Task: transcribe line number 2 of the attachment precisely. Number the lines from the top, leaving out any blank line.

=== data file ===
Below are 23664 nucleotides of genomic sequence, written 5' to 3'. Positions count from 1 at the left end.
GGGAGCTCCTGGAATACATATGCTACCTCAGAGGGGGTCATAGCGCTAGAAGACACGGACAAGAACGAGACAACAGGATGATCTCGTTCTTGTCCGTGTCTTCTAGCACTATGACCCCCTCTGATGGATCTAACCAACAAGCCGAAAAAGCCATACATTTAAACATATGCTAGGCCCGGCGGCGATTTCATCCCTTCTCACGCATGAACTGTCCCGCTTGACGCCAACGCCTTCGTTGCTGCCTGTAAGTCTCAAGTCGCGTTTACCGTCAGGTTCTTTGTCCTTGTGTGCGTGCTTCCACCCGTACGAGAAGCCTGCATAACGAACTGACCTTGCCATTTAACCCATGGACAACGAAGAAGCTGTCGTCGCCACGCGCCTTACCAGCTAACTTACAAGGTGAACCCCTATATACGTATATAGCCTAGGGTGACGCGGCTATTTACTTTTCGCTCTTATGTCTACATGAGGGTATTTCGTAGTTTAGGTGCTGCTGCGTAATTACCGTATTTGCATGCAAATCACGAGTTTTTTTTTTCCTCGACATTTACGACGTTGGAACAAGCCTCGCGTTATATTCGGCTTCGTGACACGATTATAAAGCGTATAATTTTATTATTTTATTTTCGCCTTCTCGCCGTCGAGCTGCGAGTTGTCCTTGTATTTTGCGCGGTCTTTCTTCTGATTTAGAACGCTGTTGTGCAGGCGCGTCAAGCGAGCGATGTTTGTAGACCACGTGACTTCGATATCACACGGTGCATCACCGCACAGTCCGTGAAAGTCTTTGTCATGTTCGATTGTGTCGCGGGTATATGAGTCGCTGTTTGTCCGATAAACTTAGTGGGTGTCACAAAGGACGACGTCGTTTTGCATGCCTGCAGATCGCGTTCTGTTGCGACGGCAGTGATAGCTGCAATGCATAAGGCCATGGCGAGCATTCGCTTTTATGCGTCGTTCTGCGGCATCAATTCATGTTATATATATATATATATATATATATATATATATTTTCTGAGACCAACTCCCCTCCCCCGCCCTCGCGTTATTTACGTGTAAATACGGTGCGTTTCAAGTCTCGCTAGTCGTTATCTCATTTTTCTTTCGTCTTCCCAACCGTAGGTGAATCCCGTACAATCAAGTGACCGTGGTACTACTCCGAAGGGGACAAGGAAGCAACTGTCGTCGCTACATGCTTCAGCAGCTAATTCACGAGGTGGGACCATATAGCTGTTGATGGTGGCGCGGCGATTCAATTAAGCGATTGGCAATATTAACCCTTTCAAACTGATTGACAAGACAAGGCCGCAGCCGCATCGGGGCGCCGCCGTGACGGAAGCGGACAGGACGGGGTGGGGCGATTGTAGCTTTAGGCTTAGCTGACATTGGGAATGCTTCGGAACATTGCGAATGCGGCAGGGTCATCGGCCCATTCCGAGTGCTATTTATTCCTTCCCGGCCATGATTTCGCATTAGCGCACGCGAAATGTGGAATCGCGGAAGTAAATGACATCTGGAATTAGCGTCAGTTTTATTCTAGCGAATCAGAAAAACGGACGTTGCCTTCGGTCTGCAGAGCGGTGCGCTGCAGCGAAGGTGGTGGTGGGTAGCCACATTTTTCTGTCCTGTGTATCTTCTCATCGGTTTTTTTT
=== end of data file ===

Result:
GGGAGCTCCTGGAATACATATGCTACCTCAGAGGGGGTCATAGCGCTAGAAGACACGGACAAGAACGAGACAACAGGATGATCTCGTTCTTGTCCGTGTCTTCTAGCACTATGACCCCCTCTGATGGATCTAACCAACAAGCCGAAAAAGCCATACATTTAAACATATGCTAGGCCCGGCGGCGATTTCATCCCTTCTCACGCATGAACTGTCCCGCTTGACGCCAACGCCTTCGTTGCTGCCTGTAAGTCTCAAGTCGCGTTTACCGTCAGGTTCTTTGTCCTTGTGTGCGTGCTTCCACCCGTACGAGAAGCCTGCATAACGAACTGACCTTGCCATTTAACCCATGGACAACGAAGAAGCTGTCGTCGCCACGCGCCTTACCAGCTAACTTACAAGGTGAACCCCTATATACGTATATAGCCTAGGGTGACGCGGCTATTTACTTTTCGCTCTTATGTCTACATGAGGGTATTTCGTAGTTTAGGTGCTGCTGCGTAATTACCGTATTTGCATGCAAATCACGAGTTTTTTTTTTCCTCGACATTTACGACGTTGGAACAAGCCTCGCGTTATATTCGGCTTCGTGACACGATTATAAAGCGTATAATTTTATTATTTTATTTTCGCCTTCTCGCCGTCGAGCTGCGAGTTGTCCTTGTATTTTGCGCGGTCTTTCTTCTGATTTAGAACGCTGTTGTGCAGGCGCGTCAAGCGAGCGATGTTTGTAGACCACGTGACTTCGATATCACACGGTGCATCACCGCACAGTCCGTGAAAGTCTTTGTCATGTTCGATTGTGTCGCGGGTATATGAGTCGCTGTTTGTCCGATAAACTTAGTGGGTGTCACAAAGGACGACGTCGTTTTGCATGCCTGCAGATCGCGTTCTGTTGCGACGGCAGTGATAGCTGCAATGCATAAGGCCATGGCGAGCATTCGCTTTTATGCGTCGTTCTGCGGCATCAATTCATGTTATATATATATATATATATATATATATATATATTTTCTGAGACCAACTCCCCTCCCCCGCCCTCGCGTTATTTACGTGTAAATACGGTGCGTTTCAAGTCTCGCTAGTCGTTATCTCATTTTTCTTTCGTCTTCCCAACCGTAGGTGAATCCCGTACAATCAAGTGACCGTGGTACTACTCCGAAGGGGACAAGGAAGCAACTGTCGTCGCTACATGCTTCAGCAGCTAATTCACGAGGTGGGACCATATAGCTGTTGATGGTGGCGCGGCGATTCAATTAAGCGATTGGCAATATTAACCCTTTCAAACTGATTGACAAGACAAGGCCGCAGCCGCATCGGGGCGCCGCCGTGACGGAAGCGGACAGGACGGGGTGGGGCGATTGTAGCTTTAGGCTTAGCTGACATTGGGAATGCTTCGGAACATTGCGAATGCGGCAGGGTCATCGGCCCATTCCGAGTGCTATTTATTCCTTCCCGGCCATGATTTCGCATTAGCGCACGCGAAATGTGGAATCGCGGAAGTAAATGACATCTGGAATTAGCGTCAGTTTTATTCTAGCGAATCAGAAAAACGGACGTTGCCTTCGGTCTGCAGAGCGGTGCGCTGCAGCGAAGGTGGTGGTGGGTAGCCACATTTTTCTGTCCTGTGTATCTTCTCATCGGTTTTTTTT